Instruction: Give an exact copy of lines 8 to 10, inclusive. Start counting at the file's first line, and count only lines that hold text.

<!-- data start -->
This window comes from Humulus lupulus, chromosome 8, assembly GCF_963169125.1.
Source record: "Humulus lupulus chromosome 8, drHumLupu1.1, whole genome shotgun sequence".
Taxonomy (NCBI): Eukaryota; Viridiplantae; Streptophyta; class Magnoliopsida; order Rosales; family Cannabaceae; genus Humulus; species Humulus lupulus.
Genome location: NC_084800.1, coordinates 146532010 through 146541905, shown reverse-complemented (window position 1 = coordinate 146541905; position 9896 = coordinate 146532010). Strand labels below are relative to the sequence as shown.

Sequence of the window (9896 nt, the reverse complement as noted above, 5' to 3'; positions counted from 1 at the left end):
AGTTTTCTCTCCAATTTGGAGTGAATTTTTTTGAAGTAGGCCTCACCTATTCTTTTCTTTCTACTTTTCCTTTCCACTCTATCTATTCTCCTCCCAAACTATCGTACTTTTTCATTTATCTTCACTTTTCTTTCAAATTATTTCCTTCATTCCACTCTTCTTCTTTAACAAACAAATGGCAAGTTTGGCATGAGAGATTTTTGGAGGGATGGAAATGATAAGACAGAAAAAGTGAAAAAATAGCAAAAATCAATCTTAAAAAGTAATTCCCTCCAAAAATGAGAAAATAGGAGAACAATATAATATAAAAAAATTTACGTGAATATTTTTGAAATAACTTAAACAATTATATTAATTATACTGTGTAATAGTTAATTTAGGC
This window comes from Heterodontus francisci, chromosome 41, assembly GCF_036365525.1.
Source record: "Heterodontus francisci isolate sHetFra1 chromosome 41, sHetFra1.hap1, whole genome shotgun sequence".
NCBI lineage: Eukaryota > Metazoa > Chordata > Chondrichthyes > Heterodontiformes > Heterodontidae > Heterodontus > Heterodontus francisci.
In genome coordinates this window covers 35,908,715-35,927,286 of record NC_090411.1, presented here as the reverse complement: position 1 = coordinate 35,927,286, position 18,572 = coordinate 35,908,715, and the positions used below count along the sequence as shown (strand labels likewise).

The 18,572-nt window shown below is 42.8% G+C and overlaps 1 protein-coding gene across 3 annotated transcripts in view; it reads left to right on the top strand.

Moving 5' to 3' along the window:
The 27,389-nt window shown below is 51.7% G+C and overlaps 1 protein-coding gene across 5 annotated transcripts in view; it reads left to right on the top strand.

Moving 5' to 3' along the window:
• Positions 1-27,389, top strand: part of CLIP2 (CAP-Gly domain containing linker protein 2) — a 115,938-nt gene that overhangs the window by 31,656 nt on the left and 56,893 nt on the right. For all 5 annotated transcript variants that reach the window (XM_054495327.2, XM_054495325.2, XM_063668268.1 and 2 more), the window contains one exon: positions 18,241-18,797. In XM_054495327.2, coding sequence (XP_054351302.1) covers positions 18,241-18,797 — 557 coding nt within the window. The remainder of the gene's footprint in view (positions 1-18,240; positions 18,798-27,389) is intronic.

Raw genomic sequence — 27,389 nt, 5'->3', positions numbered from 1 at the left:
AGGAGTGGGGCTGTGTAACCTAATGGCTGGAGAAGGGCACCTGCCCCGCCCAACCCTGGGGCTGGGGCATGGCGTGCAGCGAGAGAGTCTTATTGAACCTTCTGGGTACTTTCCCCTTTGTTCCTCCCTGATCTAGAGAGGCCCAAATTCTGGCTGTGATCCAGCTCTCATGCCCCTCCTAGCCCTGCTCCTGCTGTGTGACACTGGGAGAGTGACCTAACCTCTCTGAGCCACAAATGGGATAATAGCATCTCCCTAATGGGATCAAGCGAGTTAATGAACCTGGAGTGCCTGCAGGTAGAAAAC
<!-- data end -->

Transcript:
Source record: "Heterodontus francisci isolate sHetFra1 chromosome 41, sHetFra1.hap1, whole genome shotgun sequence".
NCBI lineage: Eukaryota > Metazoa > Chordata > Chondrichthyes > Heterodontiformes > Heterodontidae > Heterodontus > Heterodontus francisci.
In genome coordinates this window covers 35,908,715-35,927,286 of record NC_090411.1, presented here as the reverse complement: position 1 = coordinate 35,927,286, position 18,572 = coordinate 35,908,715, and the positions used below count along the sequence as shown (strand labels likewise).